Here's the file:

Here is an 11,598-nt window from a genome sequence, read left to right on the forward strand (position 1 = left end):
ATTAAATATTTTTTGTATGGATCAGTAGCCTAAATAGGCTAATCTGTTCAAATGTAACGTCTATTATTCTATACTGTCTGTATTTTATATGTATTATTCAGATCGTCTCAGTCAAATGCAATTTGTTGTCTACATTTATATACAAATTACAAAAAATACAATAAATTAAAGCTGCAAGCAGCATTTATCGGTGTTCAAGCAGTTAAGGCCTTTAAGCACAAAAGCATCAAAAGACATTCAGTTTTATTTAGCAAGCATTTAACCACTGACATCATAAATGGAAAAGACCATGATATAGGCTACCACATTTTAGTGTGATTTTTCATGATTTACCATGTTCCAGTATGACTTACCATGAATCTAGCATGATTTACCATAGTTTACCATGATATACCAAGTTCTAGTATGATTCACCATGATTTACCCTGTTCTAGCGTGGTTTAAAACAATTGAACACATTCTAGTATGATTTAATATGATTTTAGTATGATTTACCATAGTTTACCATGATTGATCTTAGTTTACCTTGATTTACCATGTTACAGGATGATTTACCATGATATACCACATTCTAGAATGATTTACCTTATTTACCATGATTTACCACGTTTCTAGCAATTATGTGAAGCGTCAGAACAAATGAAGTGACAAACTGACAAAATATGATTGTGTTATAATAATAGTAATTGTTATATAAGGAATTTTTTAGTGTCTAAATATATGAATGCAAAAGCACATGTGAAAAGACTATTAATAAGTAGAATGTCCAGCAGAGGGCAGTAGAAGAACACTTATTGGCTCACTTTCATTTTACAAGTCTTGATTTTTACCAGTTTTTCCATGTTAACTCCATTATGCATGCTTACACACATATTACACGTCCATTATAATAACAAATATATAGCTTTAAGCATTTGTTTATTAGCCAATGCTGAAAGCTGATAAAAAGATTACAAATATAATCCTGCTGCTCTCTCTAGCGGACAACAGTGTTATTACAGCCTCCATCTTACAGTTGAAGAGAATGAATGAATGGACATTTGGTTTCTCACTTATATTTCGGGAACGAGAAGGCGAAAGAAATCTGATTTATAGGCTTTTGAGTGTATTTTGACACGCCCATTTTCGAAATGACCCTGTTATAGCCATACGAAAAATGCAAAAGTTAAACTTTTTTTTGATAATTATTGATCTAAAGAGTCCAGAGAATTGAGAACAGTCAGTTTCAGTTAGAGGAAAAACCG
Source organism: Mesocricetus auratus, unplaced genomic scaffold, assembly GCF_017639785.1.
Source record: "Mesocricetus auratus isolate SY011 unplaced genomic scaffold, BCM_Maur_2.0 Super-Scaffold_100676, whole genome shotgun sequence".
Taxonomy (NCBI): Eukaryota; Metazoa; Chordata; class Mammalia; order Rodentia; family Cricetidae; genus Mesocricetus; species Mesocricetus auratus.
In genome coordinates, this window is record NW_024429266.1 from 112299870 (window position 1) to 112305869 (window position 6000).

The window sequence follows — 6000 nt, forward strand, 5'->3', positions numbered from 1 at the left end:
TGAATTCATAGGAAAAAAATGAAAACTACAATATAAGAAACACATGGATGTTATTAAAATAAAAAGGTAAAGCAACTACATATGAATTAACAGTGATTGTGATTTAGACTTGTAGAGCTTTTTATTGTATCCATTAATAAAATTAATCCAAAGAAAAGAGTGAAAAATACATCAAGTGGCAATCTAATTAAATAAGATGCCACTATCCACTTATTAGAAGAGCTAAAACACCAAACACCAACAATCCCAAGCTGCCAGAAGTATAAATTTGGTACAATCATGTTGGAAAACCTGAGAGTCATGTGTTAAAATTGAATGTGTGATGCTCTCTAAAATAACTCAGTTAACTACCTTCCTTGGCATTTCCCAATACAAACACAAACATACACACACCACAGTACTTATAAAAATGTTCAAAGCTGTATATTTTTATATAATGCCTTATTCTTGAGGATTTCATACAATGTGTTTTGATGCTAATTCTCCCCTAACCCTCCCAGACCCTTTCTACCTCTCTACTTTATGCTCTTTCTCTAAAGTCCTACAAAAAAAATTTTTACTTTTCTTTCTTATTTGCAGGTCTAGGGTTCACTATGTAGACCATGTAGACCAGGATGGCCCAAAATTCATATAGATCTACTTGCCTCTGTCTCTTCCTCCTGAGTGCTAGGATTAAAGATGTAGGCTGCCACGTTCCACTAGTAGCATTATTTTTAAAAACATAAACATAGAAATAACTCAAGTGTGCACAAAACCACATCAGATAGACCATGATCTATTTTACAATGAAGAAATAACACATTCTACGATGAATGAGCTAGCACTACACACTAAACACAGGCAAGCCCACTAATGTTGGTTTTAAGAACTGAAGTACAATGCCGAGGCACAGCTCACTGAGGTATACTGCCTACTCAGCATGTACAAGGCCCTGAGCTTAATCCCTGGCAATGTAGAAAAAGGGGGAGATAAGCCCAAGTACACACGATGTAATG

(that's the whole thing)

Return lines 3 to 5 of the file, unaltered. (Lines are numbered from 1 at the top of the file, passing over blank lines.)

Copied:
Source organism: Mesocricetus auratus, unplaced genomic scaffold, assembly GCF_017639785.1.
Source record: "Mesocricetus auratus isolate SY011 unplaced genomic scaffold, BCM_Maur_2.0 Super-Scaffold_100676, whole genome shotgun sequence".
Taxonomy (NCBI): Eukaryota; Metazoa; Chordata; class Mammalia; order Rodentia; family Cricetidae; genus Mesocricetus; species Mesocricetus auratus.